Sullivan some of the technologies they have are great to use in some cases, such as at the Pahokee marina. “It’s got to be targeted use,” he said.
“We need to learn where these technologies are most cost-effective,” said Parsons.
“We got into this situation together and we’re going to get out of it together,” said Dr. Mark Rains, Florida Science Officer.
During the public comment, period Newton Cook, president of United Waterfowlers of Florida brought up an idea he has proposed many times of the years.
“It is important to know blooms are symptoms of a disease like a fever. The basic disease causing the symptoms is levels of too high levels of phosphorus in the water, or in the case of red tide, nitrogen. To reduce the symptom, blooms, the level of phosphorus must be lowered,” he said. “Here in south Florida, we have a heart, Lake Okeechobee. That heart is being damaged by over 500 tons of phosphorus inflows into the lake from the north every year for over 50 years. The heart is damaged by thousands of tons of phosphorus-loaded muck in the bottom of that lake. When there is a wind and rain event, that muck is stirred up and flows out of the lake, east and west.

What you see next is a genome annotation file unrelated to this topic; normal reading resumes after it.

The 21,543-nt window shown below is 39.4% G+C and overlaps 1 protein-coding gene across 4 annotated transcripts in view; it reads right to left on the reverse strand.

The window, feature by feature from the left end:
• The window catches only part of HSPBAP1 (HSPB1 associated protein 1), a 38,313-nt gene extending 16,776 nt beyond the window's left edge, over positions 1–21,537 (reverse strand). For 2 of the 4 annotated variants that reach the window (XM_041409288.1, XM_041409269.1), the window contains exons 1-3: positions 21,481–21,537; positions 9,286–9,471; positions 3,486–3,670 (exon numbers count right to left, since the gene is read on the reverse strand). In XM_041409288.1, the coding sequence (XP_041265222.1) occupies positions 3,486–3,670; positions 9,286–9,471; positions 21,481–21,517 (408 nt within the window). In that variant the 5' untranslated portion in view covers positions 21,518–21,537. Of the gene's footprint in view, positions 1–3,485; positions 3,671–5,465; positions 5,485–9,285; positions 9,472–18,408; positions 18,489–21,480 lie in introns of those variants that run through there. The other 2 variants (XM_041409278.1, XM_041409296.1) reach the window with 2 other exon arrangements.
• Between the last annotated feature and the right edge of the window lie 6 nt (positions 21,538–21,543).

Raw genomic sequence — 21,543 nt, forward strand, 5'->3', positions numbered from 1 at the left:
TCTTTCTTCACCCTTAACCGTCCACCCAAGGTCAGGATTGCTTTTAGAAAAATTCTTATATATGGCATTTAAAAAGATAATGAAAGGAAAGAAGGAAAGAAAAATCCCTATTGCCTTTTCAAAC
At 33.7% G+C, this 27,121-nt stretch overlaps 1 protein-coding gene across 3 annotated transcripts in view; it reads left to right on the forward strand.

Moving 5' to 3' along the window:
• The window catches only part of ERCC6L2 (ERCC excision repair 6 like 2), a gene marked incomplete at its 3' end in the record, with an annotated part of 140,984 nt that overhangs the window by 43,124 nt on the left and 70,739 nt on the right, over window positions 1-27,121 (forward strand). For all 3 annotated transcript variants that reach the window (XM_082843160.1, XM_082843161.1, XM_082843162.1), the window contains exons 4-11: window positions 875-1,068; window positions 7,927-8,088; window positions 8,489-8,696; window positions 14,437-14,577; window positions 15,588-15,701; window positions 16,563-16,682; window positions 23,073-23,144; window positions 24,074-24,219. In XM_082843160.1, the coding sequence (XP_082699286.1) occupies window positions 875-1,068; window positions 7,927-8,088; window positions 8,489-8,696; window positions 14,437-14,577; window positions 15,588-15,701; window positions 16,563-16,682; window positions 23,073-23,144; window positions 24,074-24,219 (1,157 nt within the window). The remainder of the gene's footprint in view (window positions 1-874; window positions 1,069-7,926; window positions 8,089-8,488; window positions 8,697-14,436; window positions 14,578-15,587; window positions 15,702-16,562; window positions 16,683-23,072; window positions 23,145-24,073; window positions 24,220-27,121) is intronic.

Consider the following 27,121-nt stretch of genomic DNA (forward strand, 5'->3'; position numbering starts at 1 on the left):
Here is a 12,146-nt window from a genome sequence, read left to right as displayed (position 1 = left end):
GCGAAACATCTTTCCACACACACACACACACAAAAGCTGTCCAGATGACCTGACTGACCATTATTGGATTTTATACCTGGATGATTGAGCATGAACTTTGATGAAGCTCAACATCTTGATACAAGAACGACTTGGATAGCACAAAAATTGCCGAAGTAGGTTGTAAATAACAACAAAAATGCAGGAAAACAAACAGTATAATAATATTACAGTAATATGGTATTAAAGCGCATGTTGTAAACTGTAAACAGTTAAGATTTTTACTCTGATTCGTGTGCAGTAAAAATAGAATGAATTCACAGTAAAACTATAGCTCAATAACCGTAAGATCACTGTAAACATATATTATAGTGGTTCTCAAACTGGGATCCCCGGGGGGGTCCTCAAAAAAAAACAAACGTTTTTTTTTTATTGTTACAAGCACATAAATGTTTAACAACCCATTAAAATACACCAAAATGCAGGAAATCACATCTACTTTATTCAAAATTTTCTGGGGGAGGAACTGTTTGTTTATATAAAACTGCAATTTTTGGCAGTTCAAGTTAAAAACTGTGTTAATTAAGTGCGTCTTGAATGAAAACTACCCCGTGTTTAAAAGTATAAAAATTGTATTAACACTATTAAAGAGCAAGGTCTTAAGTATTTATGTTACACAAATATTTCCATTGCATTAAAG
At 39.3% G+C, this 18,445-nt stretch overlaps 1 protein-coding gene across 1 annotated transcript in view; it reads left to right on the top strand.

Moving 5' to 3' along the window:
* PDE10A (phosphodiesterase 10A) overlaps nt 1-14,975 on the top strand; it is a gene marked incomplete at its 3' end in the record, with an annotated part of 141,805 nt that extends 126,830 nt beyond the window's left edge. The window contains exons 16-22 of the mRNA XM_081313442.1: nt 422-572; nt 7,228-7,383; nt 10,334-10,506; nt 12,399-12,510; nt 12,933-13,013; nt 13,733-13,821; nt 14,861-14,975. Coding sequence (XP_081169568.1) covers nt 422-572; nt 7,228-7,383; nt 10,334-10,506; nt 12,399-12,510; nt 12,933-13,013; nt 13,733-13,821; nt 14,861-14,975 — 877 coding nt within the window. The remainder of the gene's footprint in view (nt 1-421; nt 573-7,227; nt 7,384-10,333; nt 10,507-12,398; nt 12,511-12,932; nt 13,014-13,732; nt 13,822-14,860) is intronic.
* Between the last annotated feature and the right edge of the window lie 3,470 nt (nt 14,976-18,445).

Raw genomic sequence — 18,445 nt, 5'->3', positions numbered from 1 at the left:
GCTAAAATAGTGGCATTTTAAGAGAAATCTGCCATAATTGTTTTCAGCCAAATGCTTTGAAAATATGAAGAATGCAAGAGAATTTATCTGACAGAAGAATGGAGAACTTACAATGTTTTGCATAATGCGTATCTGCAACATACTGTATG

“Two things must be addressed to cure the disease causing blue-green algae blooms: 1. Reduce the flow of water and phosphorus from the northern basin into the lake during rain events. 2. Remove muck full of legacy phosphorus from the bottom of the lake,” he continued.
“The district and corps (of engineers) are addressing the first cause. No one is addressing the hundreds of thousands of tons of muck on the bottom of Lake O. We need a half dozen strategically placed deep injection wells (DIWs) in the lake to send the muck 3,000 feet down into the massive saltwater river running to the floor of the Atlantic. This will address the second source of nutrients causing the algae blooms in the St. Lucie and Caloosahatchee.